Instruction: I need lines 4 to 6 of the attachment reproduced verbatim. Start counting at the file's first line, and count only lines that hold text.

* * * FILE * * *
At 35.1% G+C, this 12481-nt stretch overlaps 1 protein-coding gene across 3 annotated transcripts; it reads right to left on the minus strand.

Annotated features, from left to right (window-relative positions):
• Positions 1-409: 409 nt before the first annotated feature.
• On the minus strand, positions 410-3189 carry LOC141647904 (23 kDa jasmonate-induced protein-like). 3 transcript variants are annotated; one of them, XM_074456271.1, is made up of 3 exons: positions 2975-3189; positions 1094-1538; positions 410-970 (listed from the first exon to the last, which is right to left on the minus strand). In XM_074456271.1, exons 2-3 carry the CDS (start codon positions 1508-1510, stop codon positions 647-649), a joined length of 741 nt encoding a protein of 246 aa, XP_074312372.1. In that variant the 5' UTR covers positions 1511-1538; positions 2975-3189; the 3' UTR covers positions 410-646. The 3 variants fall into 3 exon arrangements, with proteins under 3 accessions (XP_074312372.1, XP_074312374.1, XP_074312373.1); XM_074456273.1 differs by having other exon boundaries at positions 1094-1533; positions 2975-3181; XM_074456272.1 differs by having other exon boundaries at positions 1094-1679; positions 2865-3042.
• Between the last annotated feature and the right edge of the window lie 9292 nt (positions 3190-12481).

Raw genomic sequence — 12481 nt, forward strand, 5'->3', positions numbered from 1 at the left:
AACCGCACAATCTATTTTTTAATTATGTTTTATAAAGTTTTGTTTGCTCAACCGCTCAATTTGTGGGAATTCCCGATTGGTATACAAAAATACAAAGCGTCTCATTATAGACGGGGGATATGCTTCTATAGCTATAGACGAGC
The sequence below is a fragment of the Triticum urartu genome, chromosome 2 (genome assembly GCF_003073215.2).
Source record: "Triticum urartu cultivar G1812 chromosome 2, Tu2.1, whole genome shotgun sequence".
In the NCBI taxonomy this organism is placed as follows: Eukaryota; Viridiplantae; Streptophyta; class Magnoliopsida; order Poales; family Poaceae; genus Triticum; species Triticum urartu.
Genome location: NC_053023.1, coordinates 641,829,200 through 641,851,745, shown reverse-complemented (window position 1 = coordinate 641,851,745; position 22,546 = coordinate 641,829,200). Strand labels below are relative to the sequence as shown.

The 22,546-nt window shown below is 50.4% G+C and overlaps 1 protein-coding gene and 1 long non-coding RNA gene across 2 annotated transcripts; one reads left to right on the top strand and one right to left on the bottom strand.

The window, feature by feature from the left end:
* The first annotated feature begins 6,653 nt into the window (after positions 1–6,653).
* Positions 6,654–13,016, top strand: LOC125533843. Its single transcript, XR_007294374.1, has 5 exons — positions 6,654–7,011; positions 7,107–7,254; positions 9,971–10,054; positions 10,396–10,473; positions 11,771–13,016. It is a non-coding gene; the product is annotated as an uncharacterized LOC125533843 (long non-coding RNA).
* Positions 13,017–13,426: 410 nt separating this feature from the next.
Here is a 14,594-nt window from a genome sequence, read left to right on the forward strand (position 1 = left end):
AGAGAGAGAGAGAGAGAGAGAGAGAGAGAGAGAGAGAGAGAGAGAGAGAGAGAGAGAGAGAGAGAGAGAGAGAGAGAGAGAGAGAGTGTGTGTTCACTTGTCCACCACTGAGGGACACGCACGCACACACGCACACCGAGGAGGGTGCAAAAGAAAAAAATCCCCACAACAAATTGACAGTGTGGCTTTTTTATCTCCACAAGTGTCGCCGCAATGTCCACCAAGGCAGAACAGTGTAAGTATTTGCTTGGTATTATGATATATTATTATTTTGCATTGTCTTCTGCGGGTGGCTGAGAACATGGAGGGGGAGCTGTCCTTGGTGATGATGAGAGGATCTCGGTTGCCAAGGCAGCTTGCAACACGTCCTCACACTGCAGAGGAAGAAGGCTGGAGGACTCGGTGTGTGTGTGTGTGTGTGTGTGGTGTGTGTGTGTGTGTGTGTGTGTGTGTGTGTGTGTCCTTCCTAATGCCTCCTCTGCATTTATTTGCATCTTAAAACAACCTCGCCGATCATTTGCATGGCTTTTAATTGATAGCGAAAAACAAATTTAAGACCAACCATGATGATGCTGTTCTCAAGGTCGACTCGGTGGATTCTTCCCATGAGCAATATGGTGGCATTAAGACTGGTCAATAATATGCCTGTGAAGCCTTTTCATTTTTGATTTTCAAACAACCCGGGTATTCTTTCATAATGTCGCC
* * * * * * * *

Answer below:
• On the minus strand, positions 410-3189 carry LOC141647904 (23 kDa jasmonate-induced protein-like). 3 transcript variants are annotated; one of them, XM_074456271.1, is made up of 3 exons: positions 2975-3189; positions 1094-1538; positions 410-970 (listed from the first exon to the last, which is right to left on the minus strand). In XM_074456271.1, exons 2-3 carry the CDS (start codon positions 1508-1510, stop codon positions 647-649), a joined length of 741 nt encoding a protein of 246 aa, XP_074312372.1. In that variant the 5' UTR covers positions 1511-1538; positions 2975-3189; the 3' UTR covers positions 410-646. The 3 variants fall into 3 exon arrangements, with proteins under 3 accessions (XP_074312372.1, XP_074312374.1, XP_074312373.1); XM_074456273.1 differs by having other exon boundaries at positions 1094-1533; positions 2975-3181; XM_074456272.1 differs by having other exon boundaries at positions 1094-1679; positions 2865-3042.
• Between the last annotated feature and the right edge of the window lie 9292 nt (positions 3190-12481).

Raw genomic sequence — 12481 nt, forward strand, 5'->3', positions numbered from 1 at the left: